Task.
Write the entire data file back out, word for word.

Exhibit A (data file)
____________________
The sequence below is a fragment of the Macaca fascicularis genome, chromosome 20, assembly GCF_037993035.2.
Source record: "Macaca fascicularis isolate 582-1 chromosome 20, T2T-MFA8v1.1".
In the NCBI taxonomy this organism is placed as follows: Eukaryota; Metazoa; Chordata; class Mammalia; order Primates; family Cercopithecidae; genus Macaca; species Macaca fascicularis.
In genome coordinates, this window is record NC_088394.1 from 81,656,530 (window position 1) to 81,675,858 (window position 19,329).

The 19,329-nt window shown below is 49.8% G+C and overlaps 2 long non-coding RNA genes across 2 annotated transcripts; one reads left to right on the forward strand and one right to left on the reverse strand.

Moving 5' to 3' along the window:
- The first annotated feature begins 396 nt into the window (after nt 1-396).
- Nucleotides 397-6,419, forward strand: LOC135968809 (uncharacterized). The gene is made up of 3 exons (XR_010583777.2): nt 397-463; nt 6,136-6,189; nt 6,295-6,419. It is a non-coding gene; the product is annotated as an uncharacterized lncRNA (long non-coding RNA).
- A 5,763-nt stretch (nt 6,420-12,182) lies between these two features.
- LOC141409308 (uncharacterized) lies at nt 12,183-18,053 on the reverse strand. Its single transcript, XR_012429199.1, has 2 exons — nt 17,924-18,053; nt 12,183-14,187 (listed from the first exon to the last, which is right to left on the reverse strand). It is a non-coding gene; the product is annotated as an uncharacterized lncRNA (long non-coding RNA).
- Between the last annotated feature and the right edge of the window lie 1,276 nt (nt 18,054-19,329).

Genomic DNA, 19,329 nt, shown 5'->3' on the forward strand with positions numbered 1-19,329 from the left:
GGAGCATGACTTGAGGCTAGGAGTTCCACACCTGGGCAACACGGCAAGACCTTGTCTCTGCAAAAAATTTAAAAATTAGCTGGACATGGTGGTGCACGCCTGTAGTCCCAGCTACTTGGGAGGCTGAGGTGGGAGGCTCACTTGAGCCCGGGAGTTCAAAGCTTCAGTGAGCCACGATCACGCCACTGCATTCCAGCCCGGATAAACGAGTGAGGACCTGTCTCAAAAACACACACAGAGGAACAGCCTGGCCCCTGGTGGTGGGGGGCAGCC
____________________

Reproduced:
The sequence below is a fragment of the Macaca fascicularis genome, chromosome 20, assembly GCF_037993035.2.
Source record: "Macaca fascicularis isolate 582-1 chromosome 20, T2T-MFA8v1.1".
In the NCBI taxonomy this organism is placed as follows: Eukaryota; Metazoa; Chordata; class Mammalia; order Primates; family Cercopithecidae; genus Macaca; species Macaca fascicularis.
In genome coordinates, this window is record NC_088394.1 from 81,656,530 (window position 1) to 81,675,858 (window position 19,329).

The 19,329-nt window shown below is 49.8% G+C and overlaps 2 long non-coding RNA genes across 2 annotated transcripts; one reads left to right on the forward strand and one right to left on the reverse strand.

Moving 5' to 3' along the window:
- The first annotated feature begins 396 nt into the window (after nt 1-396).
- Nucleotides 397-6,419, forward strand: LOC135968809 (uncharacterized). The gene is made up of 3 exons (XR_010583777.2): nt 397-463; nt 6,136-6,189; nt 6,295-6,419. It is a non-coding gene; the product is annotated as an uncharacterized lncRNA (long non-coding RNA).
- A 5,763-nt stretch (nt 6,420-12,182) lies between these two features.
- LOC141409308 (uncharacterized) lies at nt 12,183-18,053 on the reverse strand. Its single transcript, XR_012429199.1, has 2 exons — nt 17,924-18,053; nt 12,183-14,187 (listed from the first exon to the last, which is right to left on the reverse strand). It is a non-coding gene; the product is annotated as an uncharacterized lncRNA (long non-coding RNA).
- Between the last annotated feature and the right edge of the window lie 1,276 nt (nt 18,054-19,329).

Genomic DNA, 19,329 nt, shown 5'->3' on the forward strand with positions numbered 1-19,329 from the left:
GGAGCATGACTTGAGGCTAGGAGTTCCACACCTGGGCAACACGGCAAGACCTTGTCTCTGCAAAAAATTTAAAAATTAGCTGGACATGGTGGTGCACGCCTGTAGTCCCAGCTACTTGGGAGGCTGAGGTGGGAGGCTCACTTGAGCCCGGGAGTTCAAAGCTTCAGTGAGCCACGATCACGCCACTGCATTCCAGCCCGGATAAACGAGTGAGGACCTGTCTCAAAAACACACACAGAGGAACAGCCTGGCCCCTGGTGGTGGGGGGCAGCC